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Suppose I create a histogram using scipy/numpy, so I have two arrays: one for the bin counts, and one for the bin edges. If I use the histogram to represent a probability distribution function, how can I efficiently generate random numbers from that distribution?

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Can you clarify this some? Do you want a certain number of random numbers per histogram interval or do you want random numbers based off a weight function that is based off a polynomial interpolation of the histogram values? –  Ophion Jul 23 '13 at 22:10
Returning the bin center is fine. Interpolation or fitting isn't necessary. –  xvtk Jul 23 '13 at 22:45

2 Answers 2

up vote 7 down vote accepted

It's probably what np.random.choice does in @Ophion's answer, but you can construct a normalized cumulative density function, then choose based on a uniform random number:

import numpy as np
import matplotlib.pyplot as plt

data = np.random.normal(size=1000)
hist, bins = np.histogram(data, bins=50)

bin_midpoints = bins[:-1] + np.diff(bins)/2
cdf = np.cumsum(hist)
cdf = cdf / cdf[-1]
values = np.random.rand(10000)
value_bins = np.searchsorted(cdf, values)
random_from_cdf = bin_midpoints[value_bins]

plt.hist(data, 50)
plt.hist(random_from_cdf, 50)

enter image description here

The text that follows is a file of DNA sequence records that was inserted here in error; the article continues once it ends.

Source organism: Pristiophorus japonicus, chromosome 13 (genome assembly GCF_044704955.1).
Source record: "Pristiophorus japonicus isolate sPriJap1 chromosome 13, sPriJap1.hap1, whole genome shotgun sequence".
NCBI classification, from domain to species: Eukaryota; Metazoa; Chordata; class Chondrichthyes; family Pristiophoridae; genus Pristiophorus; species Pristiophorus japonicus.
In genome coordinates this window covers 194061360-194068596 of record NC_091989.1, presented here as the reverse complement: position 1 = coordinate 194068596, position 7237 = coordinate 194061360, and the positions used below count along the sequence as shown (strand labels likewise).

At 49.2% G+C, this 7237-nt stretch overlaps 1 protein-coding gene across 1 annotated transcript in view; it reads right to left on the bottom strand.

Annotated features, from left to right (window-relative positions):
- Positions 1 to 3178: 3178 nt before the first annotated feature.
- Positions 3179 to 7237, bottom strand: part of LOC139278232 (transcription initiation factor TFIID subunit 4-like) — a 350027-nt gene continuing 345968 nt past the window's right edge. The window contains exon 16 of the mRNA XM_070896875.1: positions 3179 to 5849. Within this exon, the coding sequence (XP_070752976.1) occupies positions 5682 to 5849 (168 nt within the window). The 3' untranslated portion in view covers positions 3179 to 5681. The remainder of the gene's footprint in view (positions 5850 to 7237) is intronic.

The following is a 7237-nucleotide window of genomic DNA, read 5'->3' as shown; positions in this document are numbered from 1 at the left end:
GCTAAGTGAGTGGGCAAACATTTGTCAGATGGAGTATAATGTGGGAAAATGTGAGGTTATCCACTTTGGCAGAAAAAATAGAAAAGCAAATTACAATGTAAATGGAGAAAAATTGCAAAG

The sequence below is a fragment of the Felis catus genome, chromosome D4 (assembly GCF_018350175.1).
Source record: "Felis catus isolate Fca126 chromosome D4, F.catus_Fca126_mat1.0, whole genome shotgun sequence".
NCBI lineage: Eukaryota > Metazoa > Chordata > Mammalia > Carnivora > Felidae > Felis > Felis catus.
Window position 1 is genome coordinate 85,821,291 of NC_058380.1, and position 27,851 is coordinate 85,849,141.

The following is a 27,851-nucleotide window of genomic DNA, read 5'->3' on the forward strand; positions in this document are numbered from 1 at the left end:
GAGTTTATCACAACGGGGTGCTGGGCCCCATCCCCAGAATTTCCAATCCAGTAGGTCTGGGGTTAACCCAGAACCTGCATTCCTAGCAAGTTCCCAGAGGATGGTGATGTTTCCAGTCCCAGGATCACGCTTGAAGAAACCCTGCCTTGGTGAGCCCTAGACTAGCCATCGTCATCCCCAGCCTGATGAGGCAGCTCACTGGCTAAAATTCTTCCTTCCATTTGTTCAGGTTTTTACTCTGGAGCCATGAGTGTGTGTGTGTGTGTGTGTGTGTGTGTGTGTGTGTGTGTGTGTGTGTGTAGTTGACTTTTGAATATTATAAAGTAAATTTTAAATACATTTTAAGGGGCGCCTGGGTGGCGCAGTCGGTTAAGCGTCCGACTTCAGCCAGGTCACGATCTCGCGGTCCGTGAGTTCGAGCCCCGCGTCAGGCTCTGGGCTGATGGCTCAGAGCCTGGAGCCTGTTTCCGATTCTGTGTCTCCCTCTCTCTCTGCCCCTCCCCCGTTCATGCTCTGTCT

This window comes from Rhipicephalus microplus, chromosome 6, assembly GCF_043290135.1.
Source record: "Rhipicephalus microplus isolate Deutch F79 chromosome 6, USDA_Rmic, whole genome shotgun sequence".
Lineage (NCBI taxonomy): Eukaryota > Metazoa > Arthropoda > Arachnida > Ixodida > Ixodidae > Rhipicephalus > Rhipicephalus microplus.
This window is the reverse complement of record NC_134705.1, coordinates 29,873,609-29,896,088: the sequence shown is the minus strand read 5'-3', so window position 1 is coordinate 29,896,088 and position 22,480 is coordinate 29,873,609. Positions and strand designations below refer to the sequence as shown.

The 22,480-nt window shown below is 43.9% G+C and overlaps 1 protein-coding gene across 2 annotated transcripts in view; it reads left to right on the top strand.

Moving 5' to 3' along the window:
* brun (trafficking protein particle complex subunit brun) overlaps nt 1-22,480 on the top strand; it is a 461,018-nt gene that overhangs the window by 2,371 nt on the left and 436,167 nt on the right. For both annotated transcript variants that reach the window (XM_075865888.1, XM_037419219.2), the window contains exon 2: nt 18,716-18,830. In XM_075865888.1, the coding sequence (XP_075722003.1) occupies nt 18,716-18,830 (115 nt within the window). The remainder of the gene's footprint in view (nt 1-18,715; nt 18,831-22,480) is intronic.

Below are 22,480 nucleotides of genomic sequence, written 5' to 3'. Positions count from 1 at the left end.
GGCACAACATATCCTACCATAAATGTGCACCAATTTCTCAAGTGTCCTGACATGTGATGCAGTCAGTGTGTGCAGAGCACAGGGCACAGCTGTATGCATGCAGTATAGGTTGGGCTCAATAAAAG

A 2D case can be done as follows:

data = np.column_stack((np.random.normal(scale=10, size=1000),
                        np.random.normal(scale=20, size=1000)))
x, y = data.T                        
hist, x_bins, y_bins = np.histogram2d(x, y, bins=(50, 50))
x_bin_midpoints = x_bins[:-1] + np.diff(x_bins)/2
y_bin_midpoints = y_bins[:-1] + np.diff(y_bins)/2
cdf = np.cumsum(hist.ravel())
cdf = cdf / cdf[-1]

values = np.random.rand(10000)
value_bins = np.searchsorted(cdf, values)
x_idx, y_idx = np.unravel_index(value_bins,
random_from_cdf = np.column_stack((x_bin_midpoints[x_idx],
new_x, new_y = random_from_cdf.T

plt.subplot(121, aspect='equal')
plt.hist2d(x, y, bins=(50, 50))
plt.subplot(122, aspect='equal')
plt.hist2d(new_x, new_y, bins=(50, 50))

enter image description here

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Yes, this will certainly work! Can it be generalized to higher dimensional histograms? –  xvtk Jul 23 '13 at 22:44
@xvtk I've edited my answer with a 2D histogram. You should be able to apply the same scheme for higher dimensional distributions. –  Jaime Jul 24 '13 at 14:52

Perhaps something like this. Uses the count of the histogram as a weight and chooses values of indices based on this weight.

import numpy as np


#Below, 5 is the dimension of the returned array.
print new_random

#[ 0.55141614  0.30226256  0.25243184  0.90023117  0.55141614]
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